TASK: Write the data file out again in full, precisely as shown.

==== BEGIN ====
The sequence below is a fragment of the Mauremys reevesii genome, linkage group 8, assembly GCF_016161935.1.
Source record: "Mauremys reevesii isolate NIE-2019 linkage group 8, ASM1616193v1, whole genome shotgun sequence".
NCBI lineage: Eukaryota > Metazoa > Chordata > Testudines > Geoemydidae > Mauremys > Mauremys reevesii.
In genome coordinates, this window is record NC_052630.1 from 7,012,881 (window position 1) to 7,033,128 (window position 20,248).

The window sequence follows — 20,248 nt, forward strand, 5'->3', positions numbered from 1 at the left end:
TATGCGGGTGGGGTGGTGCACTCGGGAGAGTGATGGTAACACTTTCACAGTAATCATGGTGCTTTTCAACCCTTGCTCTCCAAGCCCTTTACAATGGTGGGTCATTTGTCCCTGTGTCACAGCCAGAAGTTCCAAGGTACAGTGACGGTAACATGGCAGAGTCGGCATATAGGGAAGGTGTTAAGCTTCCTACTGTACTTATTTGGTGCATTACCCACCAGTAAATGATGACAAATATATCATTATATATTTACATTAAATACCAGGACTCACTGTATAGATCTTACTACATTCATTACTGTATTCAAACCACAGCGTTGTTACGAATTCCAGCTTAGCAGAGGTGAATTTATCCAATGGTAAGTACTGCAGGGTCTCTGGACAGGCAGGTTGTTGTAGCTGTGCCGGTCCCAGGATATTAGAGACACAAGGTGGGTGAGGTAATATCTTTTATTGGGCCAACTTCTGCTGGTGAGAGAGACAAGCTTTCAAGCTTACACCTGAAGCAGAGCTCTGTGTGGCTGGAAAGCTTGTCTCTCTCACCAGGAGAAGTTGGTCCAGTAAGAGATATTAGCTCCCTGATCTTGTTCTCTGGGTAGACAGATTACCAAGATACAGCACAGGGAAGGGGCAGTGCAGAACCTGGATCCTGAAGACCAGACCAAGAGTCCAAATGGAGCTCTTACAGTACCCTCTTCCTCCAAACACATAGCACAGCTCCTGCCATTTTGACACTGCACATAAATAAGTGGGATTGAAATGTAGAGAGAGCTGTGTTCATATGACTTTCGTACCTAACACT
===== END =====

The sequence below is a fragment of the Mauremys reevesii genome, linkage group 8, assembly GCF_016161935.1.
Source record: "Mauremys reevesii isolate NIE-2019 linkage group 8, ASM1616193v1, whole genome shotgun sequence".
NCBI lineage: Eukaryota > Metazoa > Chordata > Testudines > Geoemydidae > Mauremys > Mauremys reevesii.
In genome coordinates, this window is record NC_052630.1 from 7,012,881 (window position 1) to 7,033,128 (window position 20,248).

The window sequence follows — 20,248 nt, forward strand, 5'->3', positions numbered from 1 at the left end:
TATGCGGGTGGGGTGGTGCACTCGGGAGAGTGATGGTAACACTTTCACAGTAATCATGGTGCTTTTCAACCCTTGCTCTCCAAGCCCTTTACAATGGTGGGTCATTTGTCCCTGTGTCACAGCCAGAAGTTCCAAGGTACAGTGACGGTAACATGGCAGAGTCGGCATATAGGGAAGGTGTTAAGCTTCCTACTGTACTTATTTGGTGCATTACCCACCAGTAAATGATGACAAATATATCATTATATATTTACATTAAATACCAGGACTCACTGTATAGATCTTACTACATTCATTACTGTATTCAAACCACAGCGTTGTTACGAATTCCAGCTTAGCAGAGGTGAATTTATCCAATGGTAAGTACTGCAGGGTCTCTGGACAGGCAGGTTGTTGTAGCTGTGCCGGTCCCAGGATATTAGAGACACAAGGTGGGTGAGGTAATATCTTTTATTGGGCCAACTTCTGCTGGTGAGAGAGACAAGCTTTCAAGCTTACACCTGAAGCAGAGCTCTGTGTGGCTGGAAAGCTTGTCTCTCTCACCAGGAGAAGTTGGTCCAGTAAGAGATATTAGCTCCCTGATCTTGTTCTCTGGGTAGACAGATTACCAAGATACAGCACAGGGAAGGGGCAGTGCAGAACCTGGATCCTGAAGACCAGACCAAGAGTCCAAATGGAGCTCTTACAGTACCCTCTTCCTCCAAACACATAGCACAGCTCCTGCCATTTTGACACTGCACATAAATAAGTGGGATTGAAATGTAGAGAGAGCTGTGTTCATATGACTTTCGTACCTAACACT